The Dubai Financial Market (DFM) will move to Business Bay in 2009 from its current location at the Dubai World Trade Centre.
The Dubai Financial Market yesterday announced that it has commenced the process of converting itself into the first international Islamic stock market.
A Sharia committee recently issued a fatwa approving this step and stating that DFM is Sharia-compliant.
The vital decision made by DFM aims at attracting a wide spectrum of local and international companies that would like to be listed on a Sharia compliant stock market.
The revenues generated from trading fees will be bifurcated into conventional and Sharia compliant income. DFM will maintain two separate books of accounts for each type of revenue and will share the details with investors on a regular basis to maintain its perpetual policy of transparency. « The decision made by the DFM board to be the first international Islamic stock market comes in response to demand from local, regional and international companies that would like to be traded on a fully Shariacompliant stock market, » Eisa Kazim, director-general of DFM, said in a statement.
« The fact that 98 per cent of DFM’s revenues generated from trading fees accrue from companies that are Sharia compliant and only two per cent from conventional companies made the process of conversion much smoother. In addition, DFM’s excess liquidity was always channelled into Sharia compliant investments.
« The Sharia compliance is a result of pent up demand for Islamic products and services worldwide, and is in sync with Dubai’s pole position as the Islamic financial hub of the world, » Kazim said.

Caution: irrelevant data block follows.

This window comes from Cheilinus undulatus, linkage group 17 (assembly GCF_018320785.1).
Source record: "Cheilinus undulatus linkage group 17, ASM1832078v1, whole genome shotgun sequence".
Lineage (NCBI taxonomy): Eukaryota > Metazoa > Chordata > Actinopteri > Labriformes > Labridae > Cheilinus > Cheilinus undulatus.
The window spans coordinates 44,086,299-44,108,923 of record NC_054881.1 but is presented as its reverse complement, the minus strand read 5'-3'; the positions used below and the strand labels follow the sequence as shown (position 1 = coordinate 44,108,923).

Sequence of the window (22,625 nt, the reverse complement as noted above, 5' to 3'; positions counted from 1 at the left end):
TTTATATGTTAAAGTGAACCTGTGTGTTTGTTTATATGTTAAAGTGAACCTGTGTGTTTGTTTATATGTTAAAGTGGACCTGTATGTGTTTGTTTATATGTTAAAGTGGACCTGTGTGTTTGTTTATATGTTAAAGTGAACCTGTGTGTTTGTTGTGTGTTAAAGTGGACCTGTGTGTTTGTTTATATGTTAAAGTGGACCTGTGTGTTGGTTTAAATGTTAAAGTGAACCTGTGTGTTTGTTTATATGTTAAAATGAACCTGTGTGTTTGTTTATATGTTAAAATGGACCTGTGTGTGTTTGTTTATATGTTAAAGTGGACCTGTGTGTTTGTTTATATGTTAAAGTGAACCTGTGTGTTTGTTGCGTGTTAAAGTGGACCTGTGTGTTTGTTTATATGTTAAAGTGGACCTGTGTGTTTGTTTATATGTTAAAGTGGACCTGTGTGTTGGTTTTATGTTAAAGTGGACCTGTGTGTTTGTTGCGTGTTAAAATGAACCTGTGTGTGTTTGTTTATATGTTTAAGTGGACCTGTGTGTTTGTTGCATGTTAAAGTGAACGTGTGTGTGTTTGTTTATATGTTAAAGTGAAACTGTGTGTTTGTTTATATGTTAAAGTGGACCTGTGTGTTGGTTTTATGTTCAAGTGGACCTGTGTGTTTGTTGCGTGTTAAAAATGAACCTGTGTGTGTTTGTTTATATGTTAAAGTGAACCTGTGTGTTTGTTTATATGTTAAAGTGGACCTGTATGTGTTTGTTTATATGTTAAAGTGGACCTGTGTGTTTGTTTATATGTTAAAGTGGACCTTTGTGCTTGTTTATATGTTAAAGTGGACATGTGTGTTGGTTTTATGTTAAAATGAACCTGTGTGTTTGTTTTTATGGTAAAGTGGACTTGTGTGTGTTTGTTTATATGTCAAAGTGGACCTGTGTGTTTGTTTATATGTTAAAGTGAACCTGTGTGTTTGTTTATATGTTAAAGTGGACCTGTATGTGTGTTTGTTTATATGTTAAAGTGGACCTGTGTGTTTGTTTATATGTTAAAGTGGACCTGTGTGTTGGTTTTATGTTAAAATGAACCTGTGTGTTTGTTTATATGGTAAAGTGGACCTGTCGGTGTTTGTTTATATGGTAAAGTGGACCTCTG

Gulf News 08/11/2006
Commentary on Dubai Financial Market DFM Islamic conversion from DIB VP – Gulf News 02/12/2006
How can a bourse be transformed into an Islamic organisation? What about the trading of shares from activities considered Sharia-repugnant, such as conventional banks, insurance companies, hotels, etc? Will DFM henceforth only allow Sharia-compliant shares to be traded on its platform?
Having taken part in the conversion process under the guidance of chairman Sharia Board of the Islamic bank I work for, I would endeavour to respond to the above questions.
The process began by identifying the short-term and medium-term objectives. The purpose of short-term objectives was to enable the entity to declare itself as an Islamic entity for the IPO.
Review of the objectives laid out in DFM’s proposed memorandum and articles of association necessitated the addition of provisions relating to its activities to remain within Sharia boundaries. Company’s prospectus was also amended on the same lines.
Latest audited financials and management accounts of the company were analysed and found to be within the financial covenants relating to equity acquisition set by the Sharia Board of the Accounting & Auditing Organisation for Islamic Financial Institutions (AAOIFI).
The most important aspect in the conversion process was to provide DFM with a mechanism to allow the non-Sharia-compliant shares to continue to be traded on its platform.
According to an analysis, DFM earned over 98 per cent of its income in the current fiscal year by trading in Sharia compliant shares. That leaves it with less than two per cent income earned from trading of shares not considered Sharia-compliant.
As such stocks are already listed on DFM and there is no other channel for them to be listed, scholars have asked the DFM to donate such income amounts to charity.
Such a purging mechanism is called « Tazkiya » or purification in Sharia terminology and is an important process for DFM to remain an Islamic market.
The writer is VP and Head, Sharia Structuring, Documentation and Product Development, Dubai Islamic Bank.